What is a swarm?
Swarming is the process by which a new honey bee colony is formed when the queen bee leaves the colony with a large group of worker bees. In the prime swarm, about 60% of the worker bees leave the original hive location with the old queen. This swarm can contain thousands to tens of thousands of bees. Swarming is mainly a spring phenomenon, usually within a two- or three-week period depending on the locale, but occasional swarms can happen throughout the producing season. Secondary afterswarms may happen but are rare.
Swarming is honey bee colonies’ natural means of reproduction. In the process of swarming the original single colony reproduces to two and sometimes more colonies.
Do you need help with a swarm?
In the past the collection of a honey bee swarm would be co-ordinated via the OBKA’s Swarms Liaison Officer whom you would initially contact. However there is a new process in place managed by the British Beekeepers Association (BBKA). All swarm collectors have made their location and contact details available that are displayed on a map. By putting in your location you can see the details of swarm collectors local to you and contact them directly. Access to the map is below.
However before you consider contacting a local swarm collector please read the ‘Is the swarm honey bees?’ section below carefully and try and identify whether the swarm you have are honey bees as swarm collectors are unable to help remove any other insects such as solitary (bumble) bees and wasps.
Is a swarm of bees dangerous?
- A swarm of bees can appear very alarming, however if you exercise a little caution they are normally of no danger to humans or animals.
Can someone come and collect the swarm?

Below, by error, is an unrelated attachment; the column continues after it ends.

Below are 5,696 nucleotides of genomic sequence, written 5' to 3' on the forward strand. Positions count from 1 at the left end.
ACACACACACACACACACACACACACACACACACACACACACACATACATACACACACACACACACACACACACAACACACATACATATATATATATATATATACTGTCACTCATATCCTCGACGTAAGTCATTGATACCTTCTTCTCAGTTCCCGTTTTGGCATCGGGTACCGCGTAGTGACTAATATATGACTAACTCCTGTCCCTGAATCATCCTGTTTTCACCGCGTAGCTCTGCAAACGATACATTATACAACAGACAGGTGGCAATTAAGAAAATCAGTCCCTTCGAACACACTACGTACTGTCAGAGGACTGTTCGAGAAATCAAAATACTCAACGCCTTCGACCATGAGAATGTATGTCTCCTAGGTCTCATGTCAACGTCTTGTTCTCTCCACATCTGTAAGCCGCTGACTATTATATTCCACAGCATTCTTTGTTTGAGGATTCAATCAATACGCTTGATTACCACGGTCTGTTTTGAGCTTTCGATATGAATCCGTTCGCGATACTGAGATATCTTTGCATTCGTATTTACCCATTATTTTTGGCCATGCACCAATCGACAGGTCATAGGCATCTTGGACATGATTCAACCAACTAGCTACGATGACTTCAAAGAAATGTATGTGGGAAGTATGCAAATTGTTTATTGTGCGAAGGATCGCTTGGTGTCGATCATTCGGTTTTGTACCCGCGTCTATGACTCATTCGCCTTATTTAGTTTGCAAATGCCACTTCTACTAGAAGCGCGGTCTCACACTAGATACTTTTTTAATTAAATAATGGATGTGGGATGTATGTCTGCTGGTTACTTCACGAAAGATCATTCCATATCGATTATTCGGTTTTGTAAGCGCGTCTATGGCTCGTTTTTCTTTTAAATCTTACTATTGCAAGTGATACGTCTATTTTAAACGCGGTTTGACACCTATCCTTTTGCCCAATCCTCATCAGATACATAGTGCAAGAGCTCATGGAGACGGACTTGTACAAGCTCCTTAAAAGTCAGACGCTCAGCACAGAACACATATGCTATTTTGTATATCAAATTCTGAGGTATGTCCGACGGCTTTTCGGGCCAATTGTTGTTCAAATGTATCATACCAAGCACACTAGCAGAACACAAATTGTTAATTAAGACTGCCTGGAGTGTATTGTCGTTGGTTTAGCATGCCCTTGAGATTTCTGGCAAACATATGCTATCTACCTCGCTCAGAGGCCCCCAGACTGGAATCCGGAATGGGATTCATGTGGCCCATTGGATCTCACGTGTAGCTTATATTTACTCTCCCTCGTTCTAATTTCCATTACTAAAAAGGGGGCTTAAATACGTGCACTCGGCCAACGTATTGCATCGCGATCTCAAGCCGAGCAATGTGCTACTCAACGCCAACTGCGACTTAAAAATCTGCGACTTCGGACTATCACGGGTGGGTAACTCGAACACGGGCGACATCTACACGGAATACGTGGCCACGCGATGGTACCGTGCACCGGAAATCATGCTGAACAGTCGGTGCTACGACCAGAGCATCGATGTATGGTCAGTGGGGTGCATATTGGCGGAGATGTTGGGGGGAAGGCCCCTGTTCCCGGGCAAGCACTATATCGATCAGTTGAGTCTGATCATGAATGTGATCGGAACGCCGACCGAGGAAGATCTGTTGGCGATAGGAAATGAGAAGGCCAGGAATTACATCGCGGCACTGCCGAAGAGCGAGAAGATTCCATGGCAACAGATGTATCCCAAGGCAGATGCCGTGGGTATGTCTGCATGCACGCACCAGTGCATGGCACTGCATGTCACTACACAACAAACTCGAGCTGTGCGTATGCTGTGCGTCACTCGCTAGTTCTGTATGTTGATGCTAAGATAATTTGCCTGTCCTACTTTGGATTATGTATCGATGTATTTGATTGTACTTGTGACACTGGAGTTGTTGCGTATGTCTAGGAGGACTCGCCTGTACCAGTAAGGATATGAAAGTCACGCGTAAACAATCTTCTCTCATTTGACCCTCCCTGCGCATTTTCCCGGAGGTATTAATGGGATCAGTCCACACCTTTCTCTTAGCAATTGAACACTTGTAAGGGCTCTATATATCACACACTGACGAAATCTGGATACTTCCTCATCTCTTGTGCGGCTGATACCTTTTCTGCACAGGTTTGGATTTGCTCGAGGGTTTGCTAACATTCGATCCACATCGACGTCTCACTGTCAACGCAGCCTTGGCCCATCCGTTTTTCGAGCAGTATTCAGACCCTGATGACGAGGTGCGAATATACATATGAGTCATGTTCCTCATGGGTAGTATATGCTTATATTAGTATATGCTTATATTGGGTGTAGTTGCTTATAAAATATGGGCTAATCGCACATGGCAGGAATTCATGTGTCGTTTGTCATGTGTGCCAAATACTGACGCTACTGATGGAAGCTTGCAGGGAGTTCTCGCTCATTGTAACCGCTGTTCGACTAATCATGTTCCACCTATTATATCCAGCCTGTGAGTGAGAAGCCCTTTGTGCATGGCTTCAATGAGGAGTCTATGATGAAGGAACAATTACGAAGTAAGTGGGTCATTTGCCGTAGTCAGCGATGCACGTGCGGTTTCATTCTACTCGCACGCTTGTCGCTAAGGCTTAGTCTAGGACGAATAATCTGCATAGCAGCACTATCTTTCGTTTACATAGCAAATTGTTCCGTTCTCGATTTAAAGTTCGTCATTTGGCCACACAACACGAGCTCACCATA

- Yes, on most occasions a swarm of honey bees can be collected by a beekeeper who wants to increase their stock of bees. The exception to this is when:
- there is no beekeeper available to collect the swarm
- the bees you have are not honey bees – see how to identify honey bees
- the honey bees have settled in an inaccessible place, for example if they are deep inside a chimney – we can advise about this
Please note that no guarantee can be given that someone will be available to attend or that the beekeeper will collect the swarm. The final decision as to whether a swarm is safe or viable to collect lies solely with the attending beekeeper. We only collect honeybees and under no circumstances will we destroy honeybees or any other types of bee/insect.
Is there a charge for the collection of my swarm?
- If a beekeeper is available to collect your swarm no charge is made for collection. Most beekeeper associations will however encourage a charitable donation to go towards the costs of the call-out and their time. The following document describes this for swarm collectors who are members of OBKA:
Swarm Collection Donation 2018v5
What can I do if the bees/insects I have cannot be collected and they need to be removed?
- If the bees/insects you have cannot be collected by a local beekeeper, you can contact the Environmental Health Department of your local district council. Whilst councils don’t consider bees (whether honey or not) as pests they do provide control services, that do vary between councils, should your ‘visitors’ turn out to be pests.
Is the swarm honey bees? – and link to swarm collector’s map
To determine if the swarm that you need help removing is honey bees please follow this identification check-list on the British Beekeepers Association website.
At the end of the identification check-list is the map of swarm collectors. Enter in your postcode and you will see details of swarm collectors nearest to you.